Most people, however, look at locking in within 30 days of closing.
What if a 15-day lock would save you .125% over a 30-day lock, but you’re 17 days away from closing?
If there are no important economic reports coming up and financial markets are quiet, you can probably safely float your interest rate, lock in when you’re 15 days out, and save. But if there is a lot of economic and political turmoil, that strategy could be risky. In that case, you might choose to lock but stay in close contact with your lender so you can move quickly if necessary.
What is “float down?”
With a traditional lock, both the lender and borrower make a commitment and assume some risk. The lender commits to providing the agreed-upon rate even if interest rates go up. The borrower agrees to pay the agreed-upon rate even if mortgage rates go down.
Those who want to get the lower rate no matter what happens can choose to purchase a “float down” option when they lock or even after locking. It usually costs 0.5% to 1% of the loan amount. A float-down provision on a $300,000 loan might cost $1,500 (0.5%).
Float down options allow you to get the lower rate if interest rates have fallen when it’s time to close on your mortgage. There is no standard float down agreement, so pay attention to all provisions.
Often, for example, the rate at closing must be at least .25% lower for the float down provision to kick in. Some float-down agreements only apply to rates when it’s time to draw your final loan documents.
Others give you one chance during escrow to lock a lower rate if they drop before your closing date.
Should you change lenders if rates fall?
What if you have no float down and mortgage rates plummet after you are locked in? If you’re refinancing and the difference is substantial, it might be worth starting over with a new lender.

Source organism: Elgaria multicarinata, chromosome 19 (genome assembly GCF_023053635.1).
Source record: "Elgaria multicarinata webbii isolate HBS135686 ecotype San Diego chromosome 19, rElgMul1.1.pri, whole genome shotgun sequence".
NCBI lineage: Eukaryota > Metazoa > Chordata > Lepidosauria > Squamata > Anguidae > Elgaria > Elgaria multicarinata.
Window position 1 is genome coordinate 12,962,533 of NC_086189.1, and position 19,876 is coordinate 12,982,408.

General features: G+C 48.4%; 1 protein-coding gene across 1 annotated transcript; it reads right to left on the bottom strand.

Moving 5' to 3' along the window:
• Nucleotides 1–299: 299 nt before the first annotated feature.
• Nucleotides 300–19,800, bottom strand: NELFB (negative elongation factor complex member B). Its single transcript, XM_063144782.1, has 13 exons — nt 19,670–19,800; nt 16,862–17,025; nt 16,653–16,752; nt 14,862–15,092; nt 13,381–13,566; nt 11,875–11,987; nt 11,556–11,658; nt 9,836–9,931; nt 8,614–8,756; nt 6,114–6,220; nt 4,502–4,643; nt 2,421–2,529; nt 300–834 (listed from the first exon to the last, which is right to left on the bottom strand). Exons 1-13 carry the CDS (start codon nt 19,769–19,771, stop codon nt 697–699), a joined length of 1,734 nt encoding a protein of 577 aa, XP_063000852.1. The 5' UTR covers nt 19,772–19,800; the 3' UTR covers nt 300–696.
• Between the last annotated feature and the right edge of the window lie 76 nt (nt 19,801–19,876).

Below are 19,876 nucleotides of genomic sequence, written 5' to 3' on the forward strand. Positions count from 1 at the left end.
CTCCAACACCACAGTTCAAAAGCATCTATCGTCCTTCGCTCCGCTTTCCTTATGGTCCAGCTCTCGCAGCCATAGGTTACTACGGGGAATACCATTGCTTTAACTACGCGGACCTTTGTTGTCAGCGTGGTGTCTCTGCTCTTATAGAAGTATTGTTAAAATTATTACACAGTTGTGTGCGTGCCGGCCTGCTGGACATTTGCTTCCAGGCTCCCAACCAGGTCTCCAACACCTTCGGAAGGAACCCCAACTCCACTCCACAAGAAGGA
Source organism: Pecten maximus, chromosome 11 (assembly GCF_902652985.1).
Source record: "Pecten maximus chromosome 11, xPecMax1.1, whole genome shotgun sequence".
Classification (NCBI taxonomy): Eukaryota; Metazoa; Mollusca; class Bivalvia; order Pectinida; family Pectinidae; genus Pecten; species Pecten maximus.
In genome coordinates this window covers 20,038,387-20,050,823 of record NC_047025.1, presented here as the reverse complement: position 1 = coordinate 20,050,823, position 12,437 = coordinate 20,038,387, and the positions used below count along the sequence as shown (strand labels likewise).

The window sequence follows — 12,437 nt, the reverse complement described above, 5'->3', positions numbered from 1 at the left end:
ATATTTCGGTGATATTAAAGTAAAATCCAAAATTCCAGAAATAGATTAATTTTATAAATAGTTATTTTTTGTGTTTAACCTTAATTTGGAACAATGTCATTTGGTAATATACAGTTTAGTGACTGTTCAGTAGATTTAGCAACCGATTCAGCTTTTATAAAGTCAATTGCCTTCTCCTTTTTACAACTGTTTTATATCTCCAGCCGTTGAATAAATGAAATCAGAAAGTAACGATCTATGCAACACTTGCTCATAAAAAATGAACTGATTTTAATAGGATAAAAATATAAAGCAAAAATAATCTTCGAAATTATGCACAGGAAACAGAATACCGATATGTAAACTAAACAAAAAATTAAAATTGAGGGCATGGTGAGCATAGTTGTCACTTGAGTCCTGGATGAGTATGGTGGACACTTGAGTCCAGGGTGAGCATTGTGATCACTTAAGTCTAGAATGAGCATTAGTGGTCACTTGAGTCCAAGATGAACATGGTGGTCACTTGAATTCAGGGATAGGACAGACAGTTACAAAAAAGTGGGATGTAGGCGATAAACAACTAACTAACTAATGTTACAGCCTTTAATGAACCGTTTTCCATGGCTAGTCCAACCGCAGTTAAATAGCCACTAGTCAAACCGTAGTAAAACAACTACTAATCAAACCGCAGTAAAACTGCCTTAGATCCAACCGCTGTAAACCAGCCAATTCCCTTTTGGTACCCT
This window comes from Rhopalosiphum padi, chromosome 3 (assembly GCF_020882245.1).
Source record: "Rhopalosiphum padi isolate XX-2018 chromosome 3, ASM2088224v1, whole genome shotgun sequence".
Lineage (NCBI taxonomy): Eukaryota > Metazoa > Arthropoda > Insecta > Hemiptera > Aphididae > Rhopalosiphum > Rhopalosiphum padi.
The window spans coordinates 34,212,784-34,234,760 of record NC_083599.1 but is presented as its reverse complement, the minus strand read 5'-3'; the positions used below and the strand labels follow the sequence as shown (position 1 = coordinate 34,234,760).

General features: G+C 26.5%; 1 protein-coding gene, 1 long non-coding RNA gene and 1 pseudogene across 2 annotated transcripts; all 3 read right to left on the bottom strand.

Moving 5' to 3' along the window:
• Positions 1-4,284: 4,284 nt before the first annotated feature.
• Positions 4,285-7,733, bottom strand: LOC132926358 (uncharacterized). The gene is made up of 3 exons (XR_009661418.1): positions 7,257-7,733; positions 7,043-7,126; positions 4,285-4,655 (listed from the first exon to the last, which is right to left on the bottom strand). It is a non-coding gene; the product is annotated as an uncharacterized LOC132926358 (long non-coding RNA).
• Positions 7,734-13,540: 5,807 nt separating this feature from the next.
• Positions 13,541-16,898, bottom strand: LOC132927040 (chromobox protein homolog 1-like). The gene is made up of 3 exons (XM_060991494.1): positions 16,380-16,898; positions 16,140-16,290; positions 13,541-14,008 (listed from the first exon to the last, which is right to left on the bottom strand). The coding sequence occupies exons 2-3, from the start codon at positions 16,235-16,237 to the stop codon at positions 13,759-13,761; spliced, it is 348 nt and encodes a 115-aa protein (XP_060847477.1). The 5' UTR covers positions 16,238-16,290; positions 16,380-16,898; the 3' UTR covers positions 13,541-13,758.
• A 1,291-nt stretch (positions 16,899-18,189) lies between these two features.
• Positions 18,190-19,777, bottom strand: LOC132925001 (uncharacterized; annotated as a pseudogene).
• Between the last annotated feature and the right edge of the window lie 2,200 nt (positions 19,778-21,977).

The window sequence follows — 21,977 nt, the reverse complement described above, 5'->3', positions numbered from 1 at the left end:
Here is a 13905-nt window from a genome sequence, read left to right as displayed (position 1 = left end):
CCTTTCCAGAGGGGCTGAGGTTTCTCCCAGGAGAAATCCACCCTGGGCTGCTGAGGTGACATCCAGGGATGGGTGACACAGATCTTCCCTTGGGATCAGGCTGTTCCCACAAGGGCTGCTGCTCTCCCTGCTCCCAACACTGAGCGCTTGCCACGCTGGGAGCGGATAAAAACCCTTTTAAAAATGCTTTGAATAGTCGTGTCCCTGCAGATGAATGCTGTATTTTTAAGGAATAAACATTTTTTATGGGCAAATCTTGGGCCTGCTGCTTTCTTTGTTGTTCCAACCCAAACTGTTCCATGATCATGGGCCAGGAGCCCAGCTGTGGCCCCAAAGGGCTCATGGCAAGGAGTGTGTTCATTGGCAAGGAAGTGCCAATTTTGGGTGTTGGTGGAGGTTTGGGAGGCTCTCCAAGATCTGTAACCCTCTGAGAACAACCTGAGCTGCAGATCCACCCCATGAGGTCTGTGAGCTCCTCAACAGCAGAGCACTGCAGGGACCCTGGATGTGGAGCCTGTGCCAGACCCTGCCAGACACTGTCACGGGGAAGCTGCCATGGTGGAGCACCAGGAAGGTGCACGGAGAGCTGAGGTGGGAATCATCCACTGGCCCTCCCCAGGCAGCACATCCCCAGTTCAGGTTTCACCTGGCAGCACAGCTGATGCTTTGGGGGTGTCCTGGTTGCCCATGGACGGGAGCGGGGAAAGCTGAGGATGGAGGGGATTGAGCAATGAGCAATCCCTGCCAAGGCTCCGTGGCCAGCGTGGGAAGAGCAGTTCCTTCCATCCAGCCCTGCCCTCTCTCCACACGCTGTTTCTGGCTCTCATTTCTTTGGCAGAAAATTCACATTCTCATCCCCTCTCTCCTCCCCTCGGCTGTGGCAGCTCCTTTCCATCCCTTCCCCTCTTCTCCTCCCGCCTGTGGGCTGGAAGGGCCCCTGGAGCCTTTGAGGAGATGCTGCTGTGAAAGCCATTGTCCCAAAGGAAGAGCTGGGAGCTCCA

You can use a mortgage calculator to see if it’s worth doing. Just compare the potential savings with a new loan to the additional costs of starting over. If it makes sense, cancel your loan application and find a lender with a better interest rate.
However, if you’re under a purchase contract with a firm closing date, it could be dangerous changing lenders mid-escrow. Here are the risks:
- Earnest money: The seller probably has the legal right to keep earnest money if you fail to close or in some cases fail to close on time. If there is any chance that a new lender might decline your application or fail to complete the transaction on time, avoid restarting your loan.
- Paperwork: Restarting your loan means a new lender will be pulling your credit and you’ll have to update all of your income and other documentation.
- The house: Restarting an application, especially if it includes a new appraisal, could push you out of contract. Average closings take over 45 days as of this writing according to analysts at Ellie Mae. If your seller takes back-up offers, you could lose the house by failing to close on time.